Anxiety is a common experience for many people, including high achievers. Despite their success and accomplishments, high achievers can still struggle with anxiety and the pressure that comes with it.
Here are some of the anxious thoughts that may fill their mind:
- Worrying about worst-case scenarios
- Thinking every little thing could go wrong
- Harboring over past mistakes
- Comparing themselves with others
- Focusing on negative feedback
- Unable to accept compliments or praise
Psychologists say that even the most successful people suffer from thought traps, also known as cognitive distortion, or thinking errors, that fuel their anxiety. These traps are thought patterns that arrive automatically and prevent one from seeing clearly, communicating effectively, and making good decisions. Thought traps can lead to the high achiever turning to harmful coping mechanisms, such as overworking themselves, substance use, avoidance, and passive-aggressive behavior.
On the one hand, anxiety can be beneficial to high achievers. It helps fuel their drive to continue to work hard and achieve more. They go the extra mile and ensure every task is done to the utmost potential. They are the prized employees of an organization. Yet, if they dismiss their anxiety, those prized employees can become miserable and ruin their careers.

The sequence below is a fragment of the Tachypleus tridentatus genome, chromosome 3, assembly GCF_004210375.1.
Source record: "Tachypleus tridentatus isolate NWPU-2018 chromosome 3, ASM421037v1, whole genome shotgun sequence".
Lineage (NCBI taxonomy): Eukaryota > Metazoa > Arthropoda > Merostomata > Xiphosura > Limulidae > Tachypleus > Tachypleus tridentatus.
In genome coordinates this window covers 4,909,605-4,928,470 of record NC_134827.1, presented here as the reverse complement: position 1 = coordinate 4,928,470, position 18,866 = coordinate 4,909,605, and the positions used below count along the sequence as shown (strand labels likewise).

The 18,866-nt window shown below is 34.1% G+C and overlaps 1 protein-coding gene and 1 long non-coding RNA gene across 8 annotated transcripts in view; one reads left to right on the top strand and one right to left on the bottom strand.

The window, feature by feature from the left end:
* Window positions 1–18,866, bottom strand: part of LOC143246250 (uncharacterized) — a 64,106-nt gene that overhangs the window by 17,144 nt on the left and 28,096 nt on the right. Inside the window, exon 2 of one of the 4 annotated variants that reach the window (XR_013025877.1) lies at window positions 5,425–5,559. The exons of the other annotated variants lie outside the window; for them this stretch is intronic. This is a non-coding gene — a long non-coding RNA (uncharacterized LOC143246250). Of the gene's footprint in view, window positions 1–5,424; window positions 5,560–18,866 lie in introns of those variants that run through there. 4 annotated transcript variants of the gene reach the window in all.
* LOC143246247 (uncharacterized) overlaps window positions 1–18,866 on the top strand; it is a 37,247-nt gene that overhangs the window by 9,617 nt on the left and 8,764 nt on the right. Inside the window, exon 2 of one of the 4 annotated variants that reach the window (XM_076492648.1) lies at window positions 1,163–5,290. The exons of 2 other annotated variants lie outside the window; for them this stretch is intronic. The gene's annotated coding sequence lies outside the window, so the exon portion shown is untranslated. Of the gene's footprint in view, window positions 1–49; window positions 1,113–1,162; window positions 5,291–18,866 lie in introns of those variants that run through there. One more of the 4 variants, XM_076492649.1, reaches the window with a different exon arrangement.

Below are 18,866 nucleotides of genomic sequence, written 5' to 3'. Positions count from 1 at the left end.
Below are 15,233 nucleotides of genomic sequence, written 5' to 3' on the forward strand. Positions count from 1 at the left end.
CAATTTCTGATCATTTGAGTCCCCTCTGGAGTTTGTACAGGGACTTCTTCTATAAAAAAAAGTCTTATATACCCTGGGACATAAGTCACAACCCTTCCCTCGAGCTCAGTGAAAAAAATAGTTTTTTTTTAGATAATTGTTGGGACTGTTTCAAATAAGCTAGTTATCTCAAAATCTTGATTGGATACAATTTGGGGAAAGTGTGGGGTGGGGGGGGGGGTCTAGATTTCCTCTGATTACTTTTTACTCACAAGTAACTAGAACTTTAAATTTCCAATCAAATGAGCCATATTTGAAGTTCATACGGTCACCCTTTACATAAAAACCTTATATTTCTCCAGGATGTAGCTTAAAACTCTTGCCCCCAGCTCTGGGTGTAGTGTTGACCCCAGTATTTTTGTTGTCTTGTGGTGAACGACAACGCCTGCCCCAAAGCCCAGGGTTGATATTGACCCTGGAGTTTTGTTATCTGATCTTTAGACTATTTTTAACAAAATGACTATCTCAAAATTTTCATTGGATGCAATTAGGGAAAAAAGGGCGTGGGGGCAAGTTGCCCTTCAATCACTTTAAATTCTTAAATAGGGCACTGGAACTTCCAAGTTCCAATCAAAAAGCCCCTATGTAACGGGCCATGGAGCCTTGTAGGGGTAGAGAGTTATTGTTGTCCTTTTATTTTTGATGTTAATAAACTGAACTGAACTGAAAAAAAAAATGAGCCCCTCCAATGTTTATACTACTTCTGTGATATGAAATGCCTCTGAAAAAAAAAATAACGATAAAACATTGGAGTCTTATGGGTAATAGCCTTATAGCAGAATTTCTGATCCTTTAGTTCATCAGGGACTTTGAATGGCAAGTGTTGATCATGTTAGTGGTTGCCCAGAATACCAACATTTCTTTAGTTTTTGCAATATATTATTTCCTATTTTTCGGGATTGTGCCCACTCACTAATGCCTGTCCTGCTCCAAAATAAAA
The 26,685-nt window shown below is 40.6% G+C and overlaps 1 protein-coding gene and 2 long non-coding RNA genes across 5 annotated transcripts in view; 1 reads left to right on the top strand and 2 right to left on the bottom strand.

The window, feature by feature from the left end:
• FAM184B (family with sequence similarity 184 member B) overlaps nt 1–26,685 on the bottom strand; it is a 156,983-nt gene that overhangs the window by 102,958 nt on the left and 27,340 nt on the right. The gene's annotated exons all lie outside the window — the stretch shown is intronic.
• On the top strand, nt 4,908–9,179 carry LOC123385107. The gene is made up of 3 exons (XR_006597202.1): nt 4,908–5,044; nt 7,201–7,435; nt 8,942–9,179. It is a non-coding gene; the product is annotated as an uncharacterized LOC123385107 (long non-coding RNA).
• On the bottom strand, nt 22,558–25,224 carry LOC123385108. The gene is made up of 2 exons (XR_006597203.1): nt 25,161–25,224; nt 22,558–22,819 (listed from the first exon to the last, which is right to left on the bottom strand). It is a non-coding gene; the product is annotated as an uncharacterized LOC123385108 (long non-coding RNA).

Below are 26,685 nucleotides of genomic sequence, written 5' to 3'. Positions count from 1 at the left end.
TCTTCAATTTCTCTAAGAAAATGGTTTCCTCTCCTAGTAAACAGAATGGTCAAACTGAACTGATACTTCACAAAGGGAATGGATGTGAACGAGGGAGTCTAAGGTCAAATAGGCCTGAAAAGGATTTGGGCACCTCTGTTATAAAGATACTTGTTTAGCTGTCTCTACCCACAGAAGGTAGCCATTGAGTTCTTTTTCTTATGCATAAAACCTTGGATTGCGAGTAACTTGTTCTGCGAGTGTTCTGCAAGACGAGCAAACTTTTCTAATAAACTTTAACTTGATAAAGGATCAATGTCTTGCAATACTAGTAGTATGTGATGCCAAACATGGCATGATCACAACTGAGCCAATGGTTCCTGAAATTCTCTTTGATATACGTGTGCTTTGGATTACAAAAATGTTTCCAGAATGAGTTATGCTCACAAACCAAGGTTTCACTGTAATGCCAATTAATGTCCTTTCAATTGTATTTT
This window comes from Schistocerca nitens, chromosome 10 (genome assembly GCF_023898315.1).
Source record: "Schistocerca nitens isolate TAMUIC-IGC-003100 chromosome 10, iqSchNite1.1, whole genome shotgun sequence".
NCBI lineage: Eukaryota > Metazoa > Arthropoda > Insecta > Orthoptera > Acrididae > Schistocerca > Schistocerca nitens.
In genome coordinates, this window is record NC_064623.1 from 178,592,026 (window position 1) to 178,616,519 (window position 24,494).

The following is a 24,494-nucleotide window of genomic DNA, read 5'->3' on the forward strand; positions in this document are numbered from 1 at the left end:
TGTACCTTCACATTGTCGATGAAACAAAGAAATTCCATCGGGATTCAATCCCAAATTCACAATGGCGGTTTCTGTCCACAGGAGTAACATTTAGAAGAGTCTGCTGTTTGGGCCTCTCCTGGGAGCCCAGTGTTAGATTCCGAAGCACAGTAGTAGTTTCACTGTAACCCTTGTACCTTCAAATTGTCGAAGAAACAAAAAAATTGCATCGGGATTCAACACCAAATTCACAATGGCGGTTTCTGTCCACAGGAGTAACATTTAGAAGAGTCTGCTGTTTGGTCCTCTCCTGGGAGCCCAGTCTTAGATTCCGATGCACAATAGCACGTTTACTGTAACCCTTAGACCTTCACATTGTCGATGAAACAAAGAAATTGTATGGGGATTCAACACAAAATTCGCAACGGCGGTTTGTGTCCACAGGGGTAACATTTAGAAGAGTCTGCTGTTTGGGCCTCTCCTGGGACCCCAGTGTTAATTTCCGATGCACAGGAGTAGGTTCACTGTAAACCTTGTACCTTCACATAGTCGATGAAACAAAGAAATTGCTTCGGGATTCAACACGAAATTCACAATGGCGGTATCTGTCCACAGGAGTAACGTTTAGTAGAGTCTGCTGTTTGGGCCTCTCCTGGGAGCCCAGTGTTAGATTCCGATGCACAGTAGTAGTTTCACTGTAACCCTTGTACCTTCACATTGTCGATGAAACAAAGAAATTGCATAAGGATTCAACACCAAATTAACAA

The 11 Thought Traps
It is important to understand that anxiety is a natural stress response. Below is an overview of 11 thought traps from Morra Aarons-Mele, creator and host the of award winning Anxious Achiever Podcast, author, and founder of Woman Online. Check out her original article the Harvard Business Review.
1. All-or-nothing thinking: Go big or go home. It’s all black or white. You make one slip-up, and now the whole thing is a failure. Instead of seeing something as good or bad, black or white, try switching that language to good and bad. My presentation had good and bad moments, rather than my presentation was bad. Learn to see the shades of grey rather than concentrating on perfection vs. failure.
2. Labeling: Labeling takes that all-or-nothing thought process a step further. Instead of saying, ‘I made a mistake,’ you become overcritical of yourself. Instead of acknowledging that normal people make a mistake, you negatively label yourself all the names in the book: loser, failure, incapable, inadequate. If you find yourself making a mistake and instantly thinking, ‘I suck,’ take a moment and answer why you think you suck. Is it because you made one mistake? Now, think of why you don’t suck, and list all your skills and accomplishments. You will likely find that one list outweighs the other.